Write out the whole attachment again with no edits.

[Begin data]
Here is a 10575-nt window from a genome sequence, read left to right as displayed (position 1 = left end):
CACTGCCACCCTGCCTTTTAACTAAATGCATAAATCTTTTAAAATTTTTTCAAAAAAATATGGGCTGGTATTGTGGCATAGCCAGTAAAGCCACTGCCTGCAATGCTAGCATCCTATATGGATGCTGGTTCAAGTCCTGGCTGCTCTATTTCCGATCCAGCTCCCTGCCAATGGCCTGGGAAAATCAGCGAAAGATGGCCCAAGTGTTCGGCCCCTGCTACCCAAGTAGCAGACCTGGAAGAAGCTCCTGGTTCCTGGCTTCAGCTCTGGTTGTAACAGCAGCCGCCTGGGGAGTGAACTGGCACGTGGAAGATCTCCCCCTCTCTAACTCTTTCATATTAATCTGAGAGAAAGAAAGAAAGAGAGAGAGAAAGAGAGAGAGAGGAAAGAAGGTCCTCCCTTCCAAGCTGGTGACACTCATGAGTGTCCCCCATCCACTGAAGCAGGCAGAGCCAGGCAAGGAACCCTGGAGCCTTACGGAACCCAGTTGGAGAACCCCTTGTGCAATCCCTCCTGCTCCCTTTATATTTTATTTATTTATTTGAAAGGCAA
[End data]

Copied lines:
Here is a 10575-nt window from a genome sequence, read left to right as displayed (position 1 = left end):
CACTGCCACCCTGCCTTTTAACTAAATGCATAAATCTTTTAAAATTTTTTCAAAAAAATATGGGCTGGTATTGTGGCATAGCCAGTAAAGCCACTGCCTGCAATGCTAGCATCCTATATGGATGCTGGTTCAAGTCCTGGCTGCTCTATTTCCGATCCAGCTCCCTGCCAATGGCCTGGGAAAATCAGCGAAAGATGGCCCAAGTGTTCGGCCCCTGCTACCCAAGTAGCAGACCTGGAAGAAGCTCCTGGTTCCTGGCTTCAGCTCTGGTTGTAACAGCAGCCGCCTGGGGAGTGAACTGGCACGTGGAAGATCTCCCCCTCTCTAACTCTTTCATATTAATCTGAGAGAAAGAAAGAAAGAGAGAGAGAAAGAGAGAGAGAGGAAAGAAGGTCCTCCCTTCCAAGCTGGTGACACTCATGAGTGTCCCCCATCCACTGAAGCAGGCAGAGCCAGGCAAGGAACCCTGGAGCCTTACGGAACCCAGTTGGAGAACCCCTTGTGCAATCCCTCCTGCTCCCTTTATATTTTATTTATTTATTTGAAAGGCAA